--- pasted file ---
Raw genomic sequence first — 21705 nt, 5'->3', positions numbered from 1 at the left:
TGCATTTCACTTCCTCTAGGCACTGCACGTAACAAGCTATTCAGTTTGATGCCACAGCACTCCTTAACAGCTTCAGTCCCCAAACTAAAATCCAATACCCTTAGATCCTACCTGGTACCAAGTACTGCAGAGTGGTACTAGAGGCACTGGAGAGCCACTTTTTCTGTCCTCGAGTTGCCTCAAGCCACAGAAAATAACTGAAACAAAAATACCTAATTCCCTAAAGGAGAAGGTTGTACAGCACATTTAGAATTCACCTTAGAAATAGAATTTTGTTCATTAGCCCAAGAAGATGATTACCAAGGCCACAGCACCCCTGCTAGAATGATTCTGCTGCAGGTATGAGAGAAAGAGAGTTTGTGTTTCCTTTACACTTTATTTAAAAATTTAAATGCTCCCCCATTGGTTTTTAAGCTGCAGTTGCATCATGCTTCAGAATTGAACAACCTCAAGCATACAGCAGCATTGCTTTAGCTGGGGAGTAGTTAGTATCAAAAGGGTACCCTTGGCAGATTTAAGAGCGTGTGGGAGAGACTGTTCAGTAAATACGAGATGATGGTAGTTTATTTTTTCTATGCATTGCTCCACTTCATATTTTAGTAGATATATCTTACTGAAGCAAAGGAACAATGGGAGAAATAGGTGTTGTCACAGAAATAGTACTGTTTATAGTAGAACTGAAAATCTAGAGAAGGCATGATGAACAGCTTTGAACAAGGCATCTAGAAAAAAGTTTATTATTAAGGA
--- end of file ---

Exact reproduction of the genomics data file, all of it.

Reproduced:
Raw genomic sequence first — 21705 nt, 5'->3', positions numbered from 1 at the left:
TGCATTTCACTTCCTCTAGGCACTGCACGTAACAAGCTATTCAGTTTGATGCCACAGCACTCCTTAACAGCTTCAGTCCCCAAACTAAAATCCAATACCCTTAGATCCTACCTGGTACCAAGTACTGCAGAGTGGTACTAGAGGCACTGGAGAGCCACTTTTTCTGTCCTCGAGTTGCCTCAAGCCACAGAAAATAACTGAAACAAAAATACCTAATTCCCTAAAGGAGAAGGTTGTACAGCACATTTAGAATTCACCTTAGAAATAGAATTTTGTTCATTAGCCCAAGAAGATGATTACCAAGGCCACAGCACCCCTGCTAGAATGATTCTGCTGCAGGTATGAGAGAAAGAGAGTTTGTGTTTCCTTTACACTTTATTTAAAAATTTAAATGCTCCCCCATTGGTTTTTAAGCTGCAGTTGCATCATGCTTCAGAATTGAACAACCTCAAGCATACAGCAGCATTGCTTTAGCTGGGGAGTAGTTAGTATCAAAAGGGTACCCTTGGCAGATTTAAGAGCGTGTGGGAGAGACTGTTCAGTAAATACGAGATGATGGTAGTTTATTTTTTCTATGCATTGCTCCACTTCATATTTTAGTAGATATATCTTACTGAAGCAAAGGAACAATGGGAGAAATAGGTGTTGTCACAGAAATAGTACTGTTTATAGTAGAACTGAAAATCTAGAGAAGGCATGATGAACAGCTTTGAACAAGGCATCTAGAAAAAAGTTTATTATTAAGGA